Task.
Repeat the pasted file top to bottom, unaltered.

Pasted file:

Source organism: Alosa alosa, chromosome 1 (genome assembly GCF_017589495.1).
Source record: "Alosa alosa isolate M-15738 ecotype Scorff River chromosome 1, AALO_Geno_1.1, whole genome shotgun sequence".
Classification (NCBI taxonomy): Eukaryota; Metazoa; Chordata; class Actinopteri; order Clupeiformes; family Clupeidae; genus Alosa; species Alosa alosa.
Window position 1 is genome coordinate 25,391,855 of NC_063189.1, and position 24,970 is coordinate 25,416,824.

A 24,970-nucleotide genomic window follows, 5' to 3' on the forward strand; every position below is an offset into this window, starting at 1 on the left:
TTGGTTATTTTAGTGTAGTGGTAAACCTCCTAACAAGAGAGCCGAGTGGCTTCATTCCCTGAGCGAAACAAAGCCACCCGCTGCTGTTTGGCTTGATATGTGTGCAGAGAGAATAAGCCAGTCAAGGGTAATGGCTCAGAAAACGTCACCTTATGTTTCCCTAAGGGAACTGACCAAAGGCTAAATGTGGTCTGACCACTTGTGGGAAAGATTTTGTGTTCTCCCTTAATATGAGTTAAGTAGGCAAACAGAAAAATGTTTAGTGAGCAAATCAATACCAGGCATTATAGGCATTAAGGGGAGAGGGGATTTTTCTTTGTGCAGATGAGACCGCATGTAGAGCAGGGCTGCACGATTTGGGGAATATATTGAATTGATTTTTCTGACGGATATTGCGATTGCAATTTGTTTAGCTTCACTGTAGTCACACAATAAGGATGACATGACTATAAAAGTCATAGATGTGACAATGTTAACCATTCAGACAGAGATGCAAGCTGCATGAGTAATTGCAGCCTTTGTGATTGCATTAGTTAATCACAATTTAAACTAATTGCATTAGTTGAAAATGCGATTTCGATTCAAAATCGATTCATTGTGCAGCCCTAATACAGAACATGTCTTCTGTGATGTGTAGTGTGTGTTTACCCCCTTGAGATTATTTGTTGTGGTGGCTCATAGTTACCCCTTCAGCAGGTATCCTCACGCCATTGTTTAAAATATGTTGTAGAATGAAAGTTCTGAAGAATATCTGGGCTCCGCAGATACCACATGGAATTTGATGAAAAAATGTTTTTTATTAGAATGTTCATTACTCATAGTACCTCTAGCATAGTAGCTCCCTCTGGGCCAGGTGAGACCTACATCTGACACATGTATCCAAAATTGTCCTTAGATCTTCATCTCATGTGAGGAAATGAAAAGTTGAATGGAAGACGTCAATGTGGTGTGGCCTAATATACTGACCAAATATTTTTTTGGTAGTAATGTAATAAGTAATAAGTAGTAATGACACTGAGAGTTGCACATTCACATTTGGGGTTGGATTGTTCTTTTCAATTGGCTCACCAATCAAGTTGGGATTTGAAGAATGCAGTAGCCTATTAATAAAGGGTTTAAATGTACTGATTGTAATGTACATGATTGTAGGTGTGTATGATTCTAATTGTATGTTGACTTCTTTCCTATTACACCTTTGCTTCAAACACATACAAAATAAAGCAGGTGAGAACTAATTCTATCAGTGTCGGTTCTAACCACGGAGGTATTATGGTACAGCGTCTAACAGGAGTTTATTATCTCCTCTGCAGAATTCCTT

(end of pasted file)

Source organism: Alosa alosa, chromosome 1 (genome assembly GCF_017589495.1).
Source record: "Alosa alosa isolate M-15738 ecotype Scorff River chromosome 1, AALO_Geno_1.1, whole genome shotgun sequence".
Classification (NCBI taxonomy): Eukaryota; Metazoa; Chordata; class Actinopteri; order Clupeiformes; family Clupeidae; genus Alosa; species Alosa alosa.
Window position 1 is genome coordinate 25,391,855 of NC_063189.1, and position 24,970 is coordinate 25,416,824.

A 24,970-nucleotide genomic window follows, 5' to 3' on the forward strand; every position below is an offset into this window, starting at 1 on the left:
TTGGTTATTTTAGTGTAGTGGTAAACCTCCTAACAAGAGAGCCGAGTGGCTTCATTCCCTGAGCGAAACAAAGCCACCCGCTGCTGTTTGGCTTGATATGTGTGCAGAGAGAATAAGCCAGTCAAGGGTAATGGCTCAGAAAACGTCACCTTATGTTTCCCTAAGGGAACTGACCAAAGGCTAAATGTGGTCTGACCACTTGTGGGAAAGATTTTGTGTTCTCCCTTAATATGAGTTAAGTAGGCAAACAGAAAAATGTTTAGTGAGCAAATCAATACCAGGCATTATAGGCATTAAGGGGAGAGGGGATTTTTCTTTGTGCAGATGAGACCGCATGTAGAGCAGGGCTGCACGATTTGGGGAATATATTGAATTGATTTTTCTGACGGATATTGCGATTGCAATTTGTTTAGCTTCACTGTAGTCACACAATAAGGATGACATGACTATAAAAGTCATAGATGTGACAATGTTAACCATTCAGACAGAGATGCAAGCTGCATGAGTAATTGCAGCCTTTGTGATTGCATTAGTTAATCACAATTTAAACTAATTGCATTAGTTGAAAATGCGATTTCGATTCAAAATCGATTCATTGTGCAGCCCTAATACAGAACATGTCTTCTGTGATGTGTAGTGTGTGTTTACCCCCTTGAGATTATTTGTTGTGGTGGCTCATAGTTACCCCTTCAGCAGGTATCCTCACGCCATTGTTTAAAATATGTTGTAGAATGAAAGTTCTGAAGAATATCTGGGCTCCGCAGATACCACATGGAATTTGATGAAAAAATGTTTTTTATTAGAATGTTCATTACTCATAGTACCTCTAGCATAGTAGCTCCCTCTGGGCCAGGTGAGACCTACATCTGACACATGTATCCAAAATTGTCCTTAGATCTTCATCTCATGTGAGGAAATGAAAAGTTGAATGGAAGACGTCAATGTGGTGTGGCCTAATATACTGACCAAATATTTTTTTGGTAGTAATGTAATAAGTAATAAGTAGTAATGACACTGAGAGTTGCACATTCACATTTGGGGTTGGATTGTTCTTTTCAATTGGCTCACCAATCAAGTTGGGATTTGAAGAATGCAGTAGCCTATTAATAAAGGGTTTAAATGTACTGATTGTAATGTACATGATTGTAGGTGTGTATGATTCTAATTGTATGTTGACTTCTTTCCTATTACACCTTTGCTTCAAACACATACAAAATAAAGCAGGTGAGAACTAATTCTATCAGTGTCGGTTCTAACCACGGAGGTATTATGGTACAGCGTCTAACAGGAGTTTATTATCTCCTCTGCAGAATTCCTT